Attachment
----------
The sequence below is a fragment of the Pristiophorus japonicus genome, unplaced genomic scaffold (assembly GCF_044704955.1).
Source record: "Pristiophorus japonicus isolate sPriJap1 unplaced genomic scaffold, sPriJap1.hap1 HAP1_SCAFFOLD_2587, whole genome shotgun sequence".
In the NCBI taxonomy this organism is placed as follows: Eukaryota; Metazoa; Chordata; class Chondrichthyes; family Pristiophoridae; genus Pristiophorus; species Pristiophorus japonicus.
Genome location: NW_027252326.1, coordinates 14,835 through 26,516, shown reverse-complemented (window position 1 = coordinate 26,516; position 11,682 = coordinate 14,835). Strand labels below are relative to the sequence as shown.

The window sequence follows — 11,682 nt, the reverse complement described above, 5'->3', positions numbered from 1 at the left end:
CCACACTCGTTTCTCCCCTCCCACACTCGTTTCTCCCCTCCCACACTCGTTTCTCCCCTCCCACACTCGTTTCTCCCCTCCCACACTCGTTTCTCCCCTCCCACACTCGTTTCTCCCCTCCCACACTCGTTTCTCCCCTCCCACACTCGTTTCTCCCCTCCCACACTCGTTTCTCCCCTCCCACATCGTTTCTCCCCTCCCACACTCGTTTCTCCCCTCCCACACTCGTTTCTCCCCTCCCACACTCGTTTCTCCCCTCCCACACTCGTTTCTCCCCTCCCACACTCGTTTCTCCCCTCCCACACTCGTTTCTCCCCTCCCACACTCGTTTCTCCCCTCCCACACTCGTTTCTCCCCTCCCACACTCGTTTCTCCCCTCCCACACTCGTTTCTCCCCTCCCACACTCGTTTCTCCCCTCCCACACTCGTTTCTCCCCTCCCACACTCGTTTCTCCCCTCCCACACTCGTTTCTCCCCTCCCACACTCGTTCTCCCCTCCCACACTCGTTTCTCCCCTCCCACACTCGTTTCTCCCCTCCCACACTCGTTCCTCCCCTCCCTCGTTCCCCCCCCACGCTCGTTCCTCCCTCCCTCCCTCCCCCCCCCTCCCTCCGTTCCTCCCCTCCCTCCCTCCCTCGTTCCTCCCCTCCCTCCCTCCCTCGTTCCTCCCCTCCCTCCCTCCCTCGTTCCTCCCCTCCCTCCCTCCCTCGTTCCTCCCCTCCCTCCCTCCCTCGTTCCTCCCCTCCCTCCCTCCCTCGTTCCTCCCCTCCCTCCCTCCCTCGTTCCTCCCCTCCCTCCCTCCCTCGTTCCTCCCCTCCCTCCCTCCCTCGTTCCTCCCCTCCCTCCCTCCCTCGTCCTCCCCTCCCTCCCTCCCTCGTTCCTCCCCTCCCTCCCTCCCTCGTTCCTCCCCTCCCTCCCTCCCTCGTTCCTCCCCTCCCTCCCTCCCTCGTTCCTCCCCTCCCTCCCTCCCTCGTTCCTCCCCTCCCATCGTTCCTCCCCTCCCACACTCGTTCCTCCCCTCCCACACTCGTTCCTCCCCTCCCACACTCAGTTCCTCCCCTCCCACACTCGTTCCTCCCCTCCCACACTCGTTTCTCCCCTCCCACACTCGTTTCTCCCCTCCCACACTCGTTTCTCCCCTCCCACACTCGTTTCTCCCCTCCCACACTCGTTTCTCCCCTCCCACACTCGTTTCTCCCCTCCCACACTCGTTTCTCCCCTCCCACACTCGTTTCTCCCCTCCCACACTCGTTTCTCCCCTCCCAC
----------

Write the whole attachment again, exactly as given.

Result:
The sequence below is a fragment of the Pristiophorus japonicus genome, unplaced genomic scaffold (assembly GCF_044704955.1).
Source record: "Pristiophorus japonicus isolate sPriJap1 unplaced genomic scaffold, sPriJap1.hap1 HAP1_SCAFFOLD_2587, whole genome shotgun sequence".
In the NCBI taxonomy this organism is placed as follows: Eukaryota; Metazoa; Chordata; class Chondrichthyes; family Pristiophoridae; genus Pristiophorus; species Pristiophorus japonicus.
Genome location: NW_027252326.1, coordinates 14,835 through 26,516, shown reverse-complemented (window position 1 = coordinate 26,516; position 11,682 = coordinate 14,835). Strand labels below are relative to the sequence as shown.

The window sequence follows — 11,682 nt, the reverse complement described above, 5'->3', positions numbered from 1 at the left end:
CCACACTCGTTTCTCCCCTCCCACACTCGTTTCTCCCCTCCCACACTCGTTTCTCCCCTCCCACACTCGTTTCTCCCCTCCCACACTCGTTTCTCCCCTCCCACACTCGTTTCTCCCCTCCCACACTCGTTTCTCCCCTCCCACACTCGTTTCTCCCCTCCCACACTCGTTTCTCCCCTCCCACATCGTTTCTCCCCTCCCACACTCGTTTCTCCCCTCCCACACTCGTTTCTCCCCTCCCACACTCGTTTCTCCCCTCCCACACTCGTTTCTCCCCTCCCACACTCGTTTCTCCCCTCCCACACTCGTTTCTCCCCTCCCACACTCGTTTCTCCCCTCCCACACTCGTTTCTCCCCTCCCACACTCGTTTCTCCCCTCCCACACTCGTTTCTCCCCTCCCACACTCGTTTCTCCCCTCCCACACTCGTTTCTCCCCTCCCACACTCGTTTCTCCCCTCCCACACTCGTTTCTCCCCTCCCACACTCGTTCTCCCCTCCCACACTCGTTTCTCCCCTCCCACACTCGTTTCTCCCCTCCCACACTCGTTCCTCCCCTCCCTCGTTCCCCCCCCACGCTCGTTCCTCCCTCCCTCCCTCCCCCCCCCTCCCTCCGTTCCTCCCCTCCCTCCCTCCCTCGTTCCTCCCCTCCCTCCCTCCCTCGTTCCTCCCCTCCCTCCCTCCCTCGTTCCTCCCCTCCCTCCCTCCCTCGTTCCTCCCCTCCCTCCCTCCCTCGTTCCTCCCCTCCCTCCCTCCCTCGTTCCTCCCCTCCCTCCCTCCCTCGTTCCTCCCCTCCCTCCCTCCCTCGTTCCTCCCCTCCCTCCCTCCCTCGTTCCTCCCCTCCCTCCCTCCCTCGTCCTCCCCTCCCTCCCTCCCTCGTTCCTCCCCTCCCTCCCTCCCTCGTTCCTCCCCTCCCTCCCTCCCTCGTTCCTCCCCTCCCTCCCTCCCTCGTTCCTCCCCTCCCTCCCTCCCTCGTTCCTCCCCTCCCATCGTTCCTCCCCTCCCACACTCGTTCCTCCCCTCCCACACTCGTTCCTCCCCTCCCACACTCAGTTCCTCCCCTCCCACACTCGTTCCTCCCCTCCCACACTCGTTTCTCCCCTCCCACACTCGTTTCTCCCCTCCCACACTCGTTTCTCCCCTCCCACACTCGTTTCTCCCCTCCCACACTCGTTTCTCCCCTCCCACACTCGTTTCTCCCCTCCCACACTCGTTTCTCCCCTCCCACACTCGTTTCTCCCCTCCCACACTCGTTTCTCCCCTCCCAC